Normally colour is derived from pigment. This makes it possible to colour clothes, foods, paint etc by simply adding various pigments to the underlying substance.
Iridescent colour does not result from pigment but from sub-micron structures that causes interference and diffraction of light. This is called structural colour.
It appears that the peacock’s, bright iridescent feathers may be covered in brown (melanin) pigment. The pigment appears to absorb background light and in doing so make the iridescent colour appear more vivid.
Why do the Afrikaans speaking people refer to a grey rhinoceros as white? The popular etymological story goes like this:
The Dutch at the Cape of Good Hope called the white rhinoceros the “wide” (Dutch: wijd, Afrikaans: wyd) rhinoceros to refer to its wide mouth adapted for grazing – a grass eater. Its mouth is an anatomical feature that distinguishes it from the black rhinoceros, which is a browser – a leaf eater.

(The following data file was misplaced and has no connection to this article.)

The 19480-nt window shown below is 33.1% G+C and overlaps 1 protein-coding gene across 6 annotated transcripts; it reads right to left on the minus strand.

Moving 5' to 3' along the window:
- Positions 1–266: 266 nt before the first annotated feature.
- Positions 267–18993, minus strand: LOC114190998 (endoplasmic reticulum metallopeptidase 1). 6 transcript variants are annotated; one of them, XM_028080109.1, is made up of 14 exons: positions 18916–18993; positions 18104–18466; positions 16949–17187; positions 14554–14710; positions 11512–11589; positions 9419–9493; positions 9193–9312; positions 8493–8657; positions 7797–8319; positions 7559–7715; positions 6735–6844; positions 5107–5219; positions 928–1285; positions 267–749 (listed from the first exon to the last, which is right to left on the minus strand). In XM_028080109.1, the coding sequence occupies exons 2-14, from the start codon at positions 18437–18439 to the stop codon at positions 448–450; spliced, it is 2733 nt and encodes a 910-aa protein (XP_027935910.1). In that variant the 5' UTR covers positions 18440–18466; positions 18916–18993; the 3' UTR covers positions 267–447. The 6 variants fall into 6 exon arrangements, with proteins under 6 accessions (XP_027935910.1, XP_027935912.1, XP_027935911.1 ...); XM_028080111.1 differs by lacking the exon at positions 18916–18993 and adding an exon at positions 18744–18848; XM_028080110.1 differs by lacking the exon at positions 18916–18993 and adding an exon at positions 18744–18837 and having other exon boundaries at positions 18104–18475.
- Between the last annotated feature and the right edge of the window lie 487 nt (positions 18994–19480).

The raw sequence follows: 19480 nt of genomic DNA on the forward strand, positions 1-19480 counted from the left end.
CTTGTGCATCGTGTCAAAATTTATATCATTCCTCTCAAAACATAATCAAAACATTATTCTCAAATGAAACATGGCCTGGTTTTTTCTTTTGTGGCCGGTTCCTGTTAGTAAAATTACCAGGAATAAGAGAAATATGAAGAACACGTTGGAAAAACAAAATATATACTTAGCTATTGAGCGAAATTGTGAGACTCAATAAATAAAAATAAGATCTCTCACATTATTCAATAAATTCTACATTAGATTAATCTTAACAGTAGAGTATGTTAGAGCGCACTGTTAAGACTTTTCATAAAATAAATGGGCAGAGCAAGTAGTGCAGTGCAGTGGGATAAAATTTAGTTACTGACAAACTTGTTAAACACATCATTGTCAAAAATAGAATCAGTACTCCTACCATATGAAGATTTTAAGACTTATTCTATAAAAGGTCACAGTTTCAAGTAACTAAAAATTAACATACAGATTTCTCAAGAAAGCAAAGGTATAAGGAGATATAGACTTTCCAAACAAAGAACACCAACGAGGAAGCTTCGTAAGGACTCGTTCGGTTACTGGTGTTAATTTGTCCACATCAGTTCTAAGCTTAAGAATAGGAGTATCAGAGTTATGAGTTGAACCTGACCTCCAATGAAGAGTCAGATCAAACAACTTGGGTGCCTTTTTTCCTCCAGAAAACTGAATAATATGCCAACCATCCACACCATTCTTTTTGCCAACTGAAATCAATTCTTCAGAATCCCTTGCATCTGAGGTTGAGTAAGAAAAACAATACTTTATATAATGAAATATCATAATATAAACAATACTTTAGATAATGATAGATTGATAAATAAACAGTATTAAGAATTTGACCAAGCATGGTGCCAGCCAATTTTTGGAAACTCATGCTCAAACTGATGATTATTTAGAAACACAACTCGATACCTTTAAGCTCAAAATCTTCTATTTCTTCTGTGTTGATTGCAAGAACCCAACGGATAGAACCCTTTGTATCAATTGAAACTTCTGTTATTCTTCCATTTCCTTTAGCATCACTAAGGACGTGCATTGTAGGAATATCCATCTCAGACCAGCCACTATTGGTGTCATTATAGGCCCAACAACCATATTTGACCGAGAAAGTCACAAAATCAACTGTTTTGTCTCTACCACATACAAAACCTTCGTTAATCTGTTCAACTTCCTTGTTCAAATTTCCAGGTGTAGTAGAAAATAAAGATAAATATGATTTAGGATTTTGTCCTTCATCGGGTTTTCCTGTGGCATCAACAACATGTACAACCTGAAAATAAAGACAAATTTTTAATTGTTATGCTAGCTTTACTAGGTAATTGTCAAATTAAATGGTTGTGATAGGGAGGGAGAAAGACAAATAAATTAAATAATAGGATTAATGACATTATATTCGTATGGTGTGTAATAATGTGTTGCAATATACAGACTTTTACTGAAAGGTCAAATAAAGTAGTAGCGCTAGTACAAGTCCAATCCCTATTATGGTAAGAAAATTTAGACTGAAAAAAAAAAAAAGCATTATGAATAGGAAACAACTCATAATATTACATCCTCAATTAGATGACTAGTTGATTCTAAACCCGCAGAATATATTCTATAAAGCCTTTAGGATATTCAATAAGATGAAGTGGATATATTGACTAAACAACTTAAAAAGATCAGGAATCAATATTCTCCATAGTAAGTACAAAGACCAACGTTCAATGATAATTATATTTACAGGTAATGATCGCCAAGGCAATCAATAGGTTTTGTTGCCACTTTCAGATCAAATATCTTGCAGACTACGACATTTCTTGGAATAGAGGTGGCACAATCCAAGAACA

The English misheard/mistranslated ‘wijd’ and started calling the rhino “white”.
Some years later, the Dutch/Afrikaners on hearing that the English refer to this rhino as white, decided to use the Afrikaans translation for white rather than stick with the anatomically correct name they purportedly gave it earlier.
You won’t be alone in your incredulity; Kees Rookmaaker, Chief Editor of the Rhino Resource Center wrote in a 2003 publication “the popular explanation that ‘white’ is derived from the Afrikaans word ‘wyd’ is examined and found to be unsubstantiated and historically incorrect.”
The purpose of the black and white stripes on zebra has been the subject of some speculation. One suggestion is that stripes make it difficult for predators to single out an individual zebra from the herd, but experimental evidence to support that and other ideas has been lacking.
Turns out bloodsucking horseflies and tsetse flies who do not only deliver nasty bites but also carry dangerous germs find zebra stripes less attractive than uniform colouration.